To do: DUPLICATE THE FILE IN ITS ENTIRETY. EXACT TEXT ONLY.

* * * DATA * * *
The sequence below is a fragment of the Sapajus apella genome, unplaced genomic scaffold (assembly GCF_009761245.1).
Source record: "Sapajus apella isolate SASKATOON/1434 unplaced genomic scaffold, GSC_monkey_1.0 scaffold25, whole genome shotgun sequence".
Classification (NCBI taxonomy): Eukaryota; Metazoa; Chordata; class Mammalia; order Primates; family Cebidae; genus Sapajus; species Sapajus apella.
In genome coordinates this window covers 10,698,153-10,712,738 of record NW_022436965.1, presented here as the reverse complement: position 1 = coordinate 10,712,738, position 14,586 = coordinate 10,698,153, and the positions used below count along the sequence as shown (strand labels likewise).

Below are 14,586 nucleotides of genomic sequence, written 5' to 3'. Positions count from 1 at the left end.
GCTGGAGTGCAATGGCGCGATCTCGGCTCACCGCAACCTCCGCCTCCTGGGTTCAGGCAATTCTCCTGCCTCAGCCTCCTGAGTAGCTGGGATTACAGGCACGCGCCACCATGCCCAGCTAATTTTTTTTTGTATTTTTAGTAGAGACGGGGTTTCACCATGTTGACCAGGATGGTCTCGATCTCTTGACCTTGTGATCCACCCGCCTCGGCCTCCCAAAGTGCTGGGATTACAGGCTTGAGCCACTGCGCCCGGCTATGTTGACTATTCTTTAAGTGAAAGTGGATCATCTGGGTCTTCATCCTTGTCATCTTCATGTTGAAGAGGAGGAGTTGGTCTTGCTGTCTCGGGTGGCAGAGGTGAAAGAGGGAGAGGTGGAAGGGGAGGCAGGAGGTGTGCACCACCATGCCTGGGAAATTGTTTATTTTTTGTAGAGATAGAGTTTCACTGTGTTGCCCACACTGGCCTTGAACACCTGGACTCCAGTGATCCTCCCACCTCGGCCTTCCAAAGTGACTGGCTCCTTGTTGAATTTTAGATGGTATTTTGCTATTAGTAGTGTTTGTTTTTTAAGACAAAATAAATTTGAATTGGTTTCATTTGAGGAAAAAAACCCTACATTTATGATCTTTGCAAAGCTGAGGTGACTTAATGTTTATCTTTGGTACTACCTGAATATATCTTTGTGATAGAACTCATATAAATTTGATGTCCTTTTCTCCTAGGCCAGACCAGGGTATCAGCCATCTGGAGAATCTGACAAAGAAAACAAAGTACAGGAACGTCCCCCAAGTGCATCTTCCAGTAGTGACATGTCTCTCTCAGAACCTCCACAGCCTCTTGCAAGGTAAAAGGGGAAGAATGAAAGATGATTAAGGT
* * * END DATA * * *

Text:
The sequence below is a fragment of the Sapajus apella genome, unplaced genomic scaffold (assembly GCF_009761245.1).
Source record: "Sapajus apella isolate SASKATOON/1434 unplaced genomic scaffold, GSC_monkey_1.0 scaffold25, whole genome shotgun sequence".
Classification (NCBI taxonomy): Eukaryota; Metazoa; Chordata; class Mammalia; order Primates; family Cebidae; genus Sapajus; species Sapajus apella.
In genome coordinates this window covers 10,698,153-10,712,738 of record NW_022436965.1, presented here as the reverse complement: position 1 = coordinate 10,712,738, position 14,586 = coordinate 10,698,153, and the positions used below count along the sequence as shown (strand labels likewise).

Below are 14,586 nucleotides of genomic sequence, written 5' to 3'. Positions count from 1 at the left end.
GCTGGAGTGCAATGGCGCGATCTCGGCTCACCGCAACCTCCGCCTCCTGGGTTCAGGCAATTCTCCTGCCTCAGCCTCCTGAGTAGCTGGGATTACAGGCACGCGCCACCATGCCCAGCTAATTTTTTTTTGTATTTTTAGTAGAGACGGGGTTTCACCATGTTGACCAGGATGGTCTCGATCTCTTGACCTTGTGATCCACCCGCCTCGGCCTCCCAAAGTGCTGGGATTACAGGCTTGAGCCACTGCGCCCGGCTATGTTGACTATTCTTTAAGTGAAAGTGGATCATCTGGGTCTTCATCCTTGTCATCTTCATGTTGAAGAGGAGGAGTTGGTCTTGCTGTCTCGGGTGGCAGAGGTGAAAGAGGGAGAGGTGGAAGGGGAGGCAGGAGGTGTGCACCACCATGCCTGGGAAATTGTTTATTTTTTGTAGAGATAGAGTTTCACTGTGTTGCCCACACTGGCCTTGAACACCTGGACTCCAGTGATCCTCCCACCTCGGCCTTCCAAAGTGACTGGCTCCTTGTTGAATTTTAGATGGTATTTTGCTATTAGTAGTGTTTGTTTTTTAAGACAAAATAAATTTGAATTGGTTTCATTTGAGGAAAAAAACCCTACATTTATGATCTTTGCAAAGCTGAGGTGACTTAATGTTTATCTTTGGTACTACCTGAATATATCTTTGTGATAGAACTCATATAAATTTGATGTCCTTTTCTCCTAGGCCAGACCAGGGTATCAGCCATCTGGAGAATCTGACAAAGAAAACAAAGTACAGGAACGTCCCCCAAGTGCATCTTCCAGTAGTGACATGTCTCTCTCAGAACCTCCACAGCCTCTTGCAAGGTAAAAGGGGAAGAATGAAAGATGATTAAGGT